• Savings: Cash is a common way to pay for your electric car purchase. Whether you can pay in full or in part with cash, the total you bring to the table means the less you need to finance. This may be a challenge for many people, however: the expense of an electric vehicle means you might not be able to cover the full cost of the vehicle through savings. Or, if you do intend to pay with cash, you may have to wait longer to save up for your purchase.
  • Auto Loan: If using cash on hand isn’t a feasible option, an auto loan is another common way to pay for an electric vehicle. Auto loans are secured loans that help borrowers pay for a new or used car. According to consumer credit statistics released by the Federal Reserve, the national average for U.S. auto loans is 5.14% on 60-month loans on new cars, as of May 2020. However, rates on auto loans vary based on factors like loan terms, the age of your car, credit score and additional lender risk factors like driving history and age. Auto loans are provided by dealerships and a variety of lenders, so it’s worthwhile to shop around for the best interest rates and terms.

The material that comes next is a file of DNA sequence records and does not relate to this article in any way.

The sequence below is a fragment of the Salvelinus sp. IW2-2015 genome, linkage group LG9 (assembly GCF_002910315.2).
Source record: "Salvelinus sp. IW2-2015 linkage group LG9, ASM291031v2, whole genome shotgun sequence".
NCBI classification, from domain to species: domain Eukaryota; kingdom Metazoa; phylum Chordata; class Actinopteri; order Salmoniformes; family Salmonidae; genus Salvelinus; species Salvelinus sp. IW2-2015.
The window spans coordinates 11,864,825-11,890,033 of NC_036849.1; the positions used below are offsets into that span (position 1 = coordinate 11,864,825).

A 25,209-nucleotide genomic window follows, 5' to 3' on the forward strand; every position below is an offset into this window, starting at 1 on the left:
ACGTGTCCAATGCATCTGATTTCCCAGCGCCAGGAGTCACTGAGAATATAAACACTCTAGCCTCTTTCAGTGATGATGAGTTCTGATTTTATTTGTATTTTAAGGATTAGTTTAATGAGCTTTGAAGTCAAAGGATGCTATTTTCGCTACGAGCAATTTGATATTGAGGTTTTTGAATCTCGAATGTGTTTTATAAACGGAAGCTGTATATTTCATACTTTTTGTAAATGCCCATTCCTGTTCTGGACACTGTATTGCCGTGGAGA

• Personal Loan: A personal loan gives you access to a large sum of money at once, which you would then provide to the dealership. Personal loans vary in terms of total amount, payment terms and interest rates. These will depend in large part on your credit score and history, as well as whether you already have a trusted financial relationship with your lender.
  • Personal Line of Credit: With a personal line of credit, you can tap into a flexible funding source for a set amount of time, usually over a number of years. Unlike with a personal loan, you'll only pay interest on the money you've taken out, which removes the guesswork of determining how much funding you need at the point of purchase. A personal line of credit can also be helpful for those who also want to finance other elements of their new car purchase, such as a home charging station, because you can use the funds for a wide range of personal or household purposes. You can also tap into a personal line of credit for other purchases so long as you do not withdraw more than the loan’s total all at once. If the amount borrowed is paid back within the draw period, that amount is available for the borrower to draw again — without the requirement to reapply for another loan.